Hospitals working to conserve water as most vulnerable remain top of mind

HOUSTON, Texas (KTRK) -- As millions of residents in Harris County continue to have water issues from low pressure to having no water at all, the Houston-area's hospital systems say they are open and operating, but many are under water conservation.

At Texas Children's Hospital, two of its three campuses have reduced water pressure. The same goes for Ben Taub Hospital, LBJ Hospital, and Memorial Hermann.

"You have to remember, the folks at the hospitals are the most vulnerable folks," said Harris County Judge Lina Hidalgo on Wednesday.

Hospitals across our area say they are in need of three major things right now: oxygen, water for the HVAC systems, and transportation of supplies.

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WATCH: Hear from the Southeast Texas Regional Advisory Council about what area hospitals are doing to keep afloat during severe weather conditions.



This is all according to the Southeast Texas Regional Advisory Council, which is a coalition of health providers in our region.

"After 3 p.m. really, it is very difficult to drive on the roads. As it gets darker and you have ice on the roads, it is very difficult to send people out," Adam Lee with SETRAC said. "Even transporting patients at night has become increasingly difficult unless you are a really critical patient that needs to get to a specialized facility. We're working to... identify ways to get them there."

The coalition said people are getting so desperate to warm up, they've been showing up to local hospitals without any medical needs, just wanting to sit inside the buildings in order to stay warm.

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As we're still facing the COVID-19 crisis, hospitals are also taking in patients with hypothermia and carbon monoxide poisoning. Memorial Hermann said they've seen 100 CO poisoning cases since Monday.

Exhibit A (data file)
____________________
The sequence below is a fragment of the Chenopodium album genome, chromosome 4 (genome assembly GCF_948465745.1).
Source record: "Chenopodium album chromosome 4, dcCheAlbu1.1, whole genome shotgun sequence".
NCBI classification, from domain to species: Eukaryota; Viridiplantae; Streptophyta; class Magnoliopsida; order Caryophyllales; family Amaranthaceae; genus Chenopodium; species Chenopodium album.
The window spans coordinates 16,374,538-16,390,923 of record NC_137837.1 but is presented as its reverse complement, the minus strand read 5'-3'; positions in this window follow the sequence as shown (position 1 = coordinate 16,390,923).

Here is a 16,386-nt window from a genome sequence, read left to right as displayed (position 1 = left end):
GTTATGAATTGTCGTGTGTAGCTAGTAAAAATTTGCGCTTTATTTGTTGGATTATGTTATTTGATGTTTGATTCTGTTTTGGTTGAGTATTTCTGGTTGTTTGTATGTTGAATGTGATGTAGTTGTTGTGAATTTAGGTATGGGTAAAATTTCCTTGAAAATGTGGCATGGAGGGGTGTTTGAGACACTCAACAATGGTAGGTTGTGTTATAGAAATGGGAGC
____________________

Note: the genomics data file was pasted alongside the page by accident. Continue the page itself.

Doctors calling it a "very serious public health emergency" tell ABC13, "We have seen both adults and patients in our emergency rooms as people without power do anything they can to keep their families warm."

Now, with low water pressure and many cities under a boil advisory, hospitals continue to persevere.



"It creates problems for just the general operation of the hospital ... think cleaning, toilets, that kind of thing," said Hidalgo.

As area leaders work to restore this basic utility, the goal is to push through together.

"We are working with the state to bring in additional water," said Mark Sloan, the emergency management coordinator for Harris County. "We have found additional resources for them when we can. We are all in this together, but our hospitals, [Hidalgo] mentioned, is where the most vulnerable are impacted by this, and the focus is to get them online as quickly and as effectively as possible."

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